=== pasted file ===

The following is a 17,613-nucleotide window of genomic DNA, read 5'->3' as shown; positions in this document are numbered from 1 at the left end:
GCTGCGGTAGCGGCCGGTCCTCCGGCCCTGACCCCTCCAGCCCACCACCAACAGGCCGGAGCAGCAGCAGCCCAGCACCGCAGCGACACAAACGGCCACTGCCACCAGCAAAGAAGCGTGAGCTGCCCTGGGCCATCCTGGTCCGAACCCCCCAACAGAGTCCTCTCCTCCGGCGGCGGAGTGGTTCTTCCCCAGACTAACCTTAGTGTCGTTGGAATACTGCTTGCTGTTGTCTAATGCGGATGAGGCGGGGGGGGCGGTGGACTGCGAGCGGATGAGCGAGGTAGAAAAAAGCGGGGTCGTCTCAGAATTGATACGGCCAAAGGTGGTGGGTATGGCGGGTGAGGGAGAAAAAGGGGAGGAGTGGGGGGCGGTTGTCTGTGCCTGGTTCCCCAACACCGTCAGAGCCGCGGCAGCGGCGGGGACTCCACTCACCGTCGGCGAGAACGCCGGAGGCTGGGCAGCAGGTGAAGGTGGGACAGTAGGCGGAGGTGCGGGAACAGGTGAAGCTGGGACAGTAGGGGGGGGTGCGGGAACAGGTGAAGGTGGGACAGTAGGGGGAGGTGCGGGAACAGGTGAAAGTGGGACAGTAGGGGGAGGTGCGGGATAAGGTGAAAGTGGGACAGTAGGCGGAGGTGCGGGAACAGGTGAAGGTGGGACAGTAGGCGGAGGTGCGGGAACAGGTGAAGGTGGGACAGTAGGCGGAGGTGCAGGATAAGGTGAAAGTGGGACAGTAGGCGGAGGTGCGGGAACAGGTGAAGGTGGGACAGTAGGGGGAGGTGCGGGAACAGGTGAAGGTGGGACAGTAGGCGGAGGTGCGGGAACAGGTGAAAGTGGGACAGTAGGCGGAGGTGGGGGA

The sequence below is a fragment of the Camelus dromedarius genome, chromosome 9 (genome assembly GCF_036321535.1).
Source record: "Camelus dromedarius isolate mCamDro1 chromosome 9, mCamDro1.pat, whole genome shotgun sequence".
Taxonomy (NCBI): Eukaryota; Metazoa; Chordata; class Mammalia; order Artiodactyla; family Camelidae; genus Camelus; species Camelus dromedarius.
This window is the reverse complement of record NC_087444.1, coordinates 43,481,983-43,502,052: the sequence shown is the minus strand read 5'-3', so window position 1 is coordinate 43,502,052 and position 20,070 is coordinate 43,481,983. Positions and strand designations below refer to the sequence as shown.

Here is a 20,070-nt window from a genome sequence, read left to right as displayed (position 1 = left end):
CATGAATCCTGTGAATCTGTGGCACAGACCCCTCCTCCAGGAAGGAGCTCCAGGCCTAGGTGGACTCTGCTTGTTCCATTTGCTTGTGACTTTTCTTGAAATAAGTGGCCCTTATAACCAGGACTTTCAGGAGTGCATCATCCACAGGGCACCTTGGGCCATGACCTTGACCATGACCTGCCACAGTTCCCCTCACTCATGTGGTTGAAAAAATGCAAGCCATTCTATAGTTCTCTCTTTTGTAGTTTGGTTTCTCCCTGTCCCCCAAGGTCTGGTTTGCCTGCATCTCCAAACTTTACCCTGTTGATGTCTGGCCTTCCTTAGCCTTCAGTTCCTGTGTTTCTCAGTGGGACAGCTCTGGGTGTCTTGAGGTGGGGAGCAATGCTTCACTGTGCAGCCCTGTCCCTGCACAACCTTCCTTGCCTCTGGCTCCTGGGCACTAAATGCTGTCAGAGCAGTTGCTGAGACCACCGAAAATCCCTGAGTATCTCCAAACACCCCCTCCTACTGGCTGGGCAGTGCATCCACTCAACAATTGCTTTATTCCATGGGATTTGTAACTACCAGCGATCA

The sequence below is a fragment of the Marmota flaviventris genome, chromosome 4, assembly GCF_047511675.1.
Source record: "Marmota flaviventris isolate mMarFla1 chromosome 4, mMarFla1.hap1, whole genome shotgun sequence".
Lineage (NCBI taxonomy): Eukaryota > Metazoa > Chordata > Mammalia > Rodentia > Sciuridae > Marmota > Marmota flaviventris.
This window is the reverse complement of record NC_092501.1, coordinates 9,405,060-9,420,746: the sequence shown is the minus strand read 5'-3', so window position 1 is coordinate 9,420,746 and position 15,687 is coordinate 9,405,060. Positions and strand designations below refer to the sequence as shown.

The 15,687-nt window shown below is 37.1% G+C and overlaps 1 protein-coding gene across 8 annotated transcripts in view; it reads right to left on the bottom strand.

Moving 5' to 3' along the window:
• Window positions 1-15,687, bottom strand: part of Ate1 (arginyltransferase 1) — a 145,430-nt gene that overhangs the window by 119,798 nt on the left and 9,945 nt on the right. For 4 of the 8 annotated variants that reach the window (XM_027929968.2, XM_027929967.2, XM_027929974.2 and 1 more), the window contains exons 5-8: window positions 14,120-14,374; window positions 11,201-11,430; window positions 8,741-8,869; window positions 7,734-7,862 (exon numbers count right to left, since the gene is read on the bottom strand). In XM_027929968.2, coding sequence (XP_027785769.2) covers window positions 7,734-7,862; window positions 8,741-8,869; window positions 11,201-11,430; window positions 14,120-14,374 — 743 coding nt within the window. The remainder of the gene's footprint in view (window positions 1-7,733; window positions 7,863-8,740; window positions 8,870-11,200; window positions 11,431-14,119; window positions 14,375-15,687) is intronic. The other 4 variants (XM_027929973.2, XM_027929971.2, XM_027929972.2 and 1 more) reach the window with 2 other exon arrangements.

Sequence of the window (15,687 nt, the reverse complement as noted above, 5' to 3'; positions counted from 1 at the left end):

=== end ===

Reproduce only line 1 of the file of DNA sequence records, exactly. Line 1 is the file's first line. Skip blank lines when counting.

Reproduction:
The following is a 17,613-nucleotide window of genomic DNA, read 5'->3' as shown; positions in this document are numbered from 1 at the left end: